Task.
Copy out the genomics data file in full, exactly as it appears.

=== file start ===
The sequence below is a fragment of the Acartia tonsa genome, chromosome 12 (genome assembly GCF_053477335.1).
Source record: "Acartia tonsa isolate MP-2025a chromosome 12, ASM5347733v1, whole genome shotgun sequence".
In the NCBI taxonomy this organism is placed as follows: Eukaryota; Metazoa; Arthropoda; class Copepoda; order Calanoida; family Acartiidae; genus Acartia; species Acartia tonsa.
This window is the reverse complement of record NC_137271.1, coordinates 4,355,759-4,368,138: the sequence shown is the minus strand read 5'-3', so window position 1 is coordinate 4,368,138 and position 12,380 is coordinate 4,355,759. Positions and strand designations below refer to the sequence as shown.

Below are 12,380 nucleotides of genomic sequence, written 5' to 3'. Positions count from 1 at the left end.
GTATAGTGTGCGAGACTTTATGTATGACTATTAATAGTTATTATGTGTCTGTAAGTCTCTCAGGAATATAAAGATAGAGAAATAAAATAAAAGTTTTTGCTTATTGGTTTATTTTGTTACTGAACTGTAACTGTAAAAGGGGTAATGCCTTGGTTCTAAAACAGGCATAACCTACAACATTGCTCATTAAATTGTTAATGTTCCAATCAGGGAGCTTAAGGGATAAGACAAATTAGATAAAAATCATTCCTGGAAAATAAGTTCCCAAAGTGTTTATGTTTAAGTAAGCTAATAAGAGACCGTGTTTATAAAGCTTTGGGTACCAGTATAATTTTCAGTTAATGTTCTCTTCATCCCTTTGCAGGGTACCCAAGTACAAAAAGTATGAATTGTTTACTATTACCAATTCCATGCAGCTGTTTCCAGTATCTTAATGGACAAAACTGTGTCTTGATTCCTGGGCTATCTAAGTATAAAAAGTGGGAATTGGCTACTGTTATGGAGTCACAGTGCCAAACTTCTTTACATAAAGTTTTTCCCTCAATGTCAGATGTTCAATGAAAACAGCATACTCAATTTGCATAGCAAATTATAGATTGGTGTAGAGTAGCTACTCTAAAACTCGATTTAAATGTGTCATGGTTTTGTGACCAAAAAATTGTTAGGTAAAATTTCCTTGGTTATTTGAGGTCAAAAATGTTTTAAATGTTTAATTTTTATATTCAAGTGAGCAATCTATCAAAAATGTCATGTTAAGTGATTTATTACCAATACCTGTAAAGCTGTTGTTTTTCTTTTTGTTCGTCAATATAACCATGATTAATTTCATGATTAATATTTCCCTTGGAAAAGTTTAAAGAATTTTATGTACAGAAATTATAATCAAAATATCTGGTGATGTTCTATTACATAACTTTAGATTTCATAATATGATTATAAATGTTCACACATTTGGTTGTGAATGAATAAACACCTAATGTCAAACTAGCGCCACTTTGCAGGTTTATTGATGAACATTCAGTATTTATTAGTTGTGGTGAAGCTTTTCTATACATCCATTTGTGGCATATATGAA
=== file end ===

The sequence below is a fragment of the Acartia tonsa genome, chromosome 12 (genome assembly GCF_053477335.1).
Source record: "Acartia tonsa isolate MP-2025a chromosome 12, ASM5347733v1, whole genome shotgun sequence".
In the NCBI taxonomy this organism is placed as follows: Eukaryota; Metazoa; Arthropoda; class Copepoda; order Calanoida; family Acartiidae; genus Acartia; species Acartia tonsa.
This window is the reverse complement of record NC_137271.1, coordinates 4,355,759-4,368,138: the sequence shown is the minus strand read 5'-3', so window position 1 is coordinate 4,368,138 and position 12,380 is coordinate 4,355,759. Positions and strand designations below refer to the sequence as shown.

Below are 12,380 nucleotides of genomic sequence, written 5' to 3'. Positions count from 1 at the left end.
GTATAGTGTGCGAGACTTTATGTATGACTATTAATAGTTATTATGTGTCTGTAAGTCTCTCAGGAATATAAAGATAGAGAAATAAAATAAAAGTTTTTGCTTATTGGTTTATTTTGTTACTGAACTGTAACTGTAAAAGGGGTAATGCCTTGGTTCTAAAACAGGCATAACCTACAACATTGCTCATTAAATTGTTAATGTTCCAATCAGGGAGCTTAAGGGATAAGACAAATTAGATAAAAATCATTCCTGGAAAATAAGTTCCCAAAGTGTTTATGTTTAAGTAAGCTAATAAGAGACCGTGTTTATAAAGCTTTGGGTACCAGTATAATTTTCAGTTAATGTTCTCTTCATCCCTTTGCAGGGTACCCAAGTACAAAAAGTATGAATTGTTTACTATTACCAATTCCATGCAGCTGTTTCCAGTATCTTAATGGACAAAACTGTGTCTTGATTCCTGGGCTATCTAAGTATAAAAAGTGGGAATTGGCTACTGTTATGGAGTCACAGTGCCAAACTTCTTTACATAAAGTTTTTCCCTCAATGTCAGATGTTCAATGAAAACAGCATACTCAATTTGCATAGCAAATTATAGATTGGTGTAGAGTAGCTACTCTAAAACTCGATTTAAATGTGTCATGGTTTTGTGACCAAAAAATTGTTAGGTAAAATTTCCTTGGTTATTTGAGGTCAAAAATGTTTTAAATGTTTAATTTTTATATTCAAGTGAGCAATCTATCAAAAATGTCATGTTAAGTGATTTATTACCAATACCTGTAAAGCTGTTGTTTTTCTTTTTGTTCGTCAATATAACCATGATTAATTTCATGATTAATATTTCCCTTGGAAAAGTTTAAAGAATTTTATGTACAGAAATTATAATCAAAATATCTGGTGATGTTCTATTACATAACTTTAGATTTCATAATATGATTATAAATGTTCACACATTTGGTTGTGAATGAATAAACACCTAATGTCAAACTAGCGCCACTTTGCAGGTTTATTGATGAACATTCAGTATTTATTAGTTGTGGTGAAGCTTTTCTATACATCCATTTGTGGCATATATGAA